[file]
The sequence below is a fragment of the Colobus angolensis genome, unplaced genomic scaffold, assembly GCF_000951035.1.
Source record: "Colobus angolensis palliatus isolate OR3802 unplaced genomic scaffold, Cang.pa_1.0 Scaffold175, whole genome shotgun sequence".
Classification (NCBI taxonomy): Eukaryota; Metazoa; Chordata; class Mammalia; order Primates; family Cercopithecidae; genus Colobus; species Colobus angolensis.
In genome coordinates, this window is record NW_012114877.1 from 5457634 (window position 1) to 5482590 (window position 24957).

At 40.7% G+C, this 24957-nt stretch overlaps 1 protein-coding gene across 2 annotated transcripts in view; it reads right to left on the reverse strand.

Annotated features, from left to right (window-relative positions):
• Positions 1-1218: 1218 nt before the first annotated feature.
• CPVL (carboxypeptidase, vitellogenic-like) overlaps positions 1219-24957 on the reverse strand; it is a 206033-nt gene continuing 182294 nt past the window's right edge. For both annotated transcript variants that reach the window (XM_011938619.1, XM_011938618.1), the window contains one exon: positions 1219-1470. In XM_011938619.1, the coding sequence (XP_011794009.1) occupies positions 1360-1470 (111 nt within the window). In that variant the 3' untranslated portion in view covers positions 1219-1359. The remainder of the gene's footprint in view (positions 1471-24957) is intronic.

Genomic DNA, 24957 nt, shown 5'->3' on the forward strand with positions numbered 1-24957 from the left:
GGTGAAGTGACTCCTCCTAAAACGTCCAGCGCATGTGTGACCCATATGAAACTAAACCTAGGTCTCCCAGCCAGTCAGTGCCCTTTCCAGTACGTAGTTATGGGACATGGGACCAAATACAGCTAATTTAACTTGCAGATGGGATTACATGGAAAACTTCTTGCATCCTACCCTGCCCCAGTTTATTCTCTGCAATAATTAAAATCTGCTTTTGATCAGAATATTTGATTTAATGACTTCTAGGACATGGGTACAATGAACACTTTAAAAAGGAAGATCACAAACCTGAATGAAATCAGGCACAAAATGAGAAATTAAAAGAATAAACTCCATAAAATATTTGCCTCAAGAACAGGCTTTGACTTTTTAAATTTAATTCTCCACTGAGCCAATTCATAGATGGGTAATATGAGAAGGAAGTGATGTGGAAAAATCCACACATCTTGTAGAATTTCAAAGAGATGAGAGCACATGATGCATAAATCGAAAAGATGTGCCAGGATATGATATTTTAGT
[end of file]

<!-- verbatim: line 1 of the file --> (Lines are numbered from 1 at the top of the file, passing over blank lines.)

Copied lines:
The sequence below is a fragment of the Colobus angolensis genome, unplaced genomic scaffold, assembly GCF_000951035.1.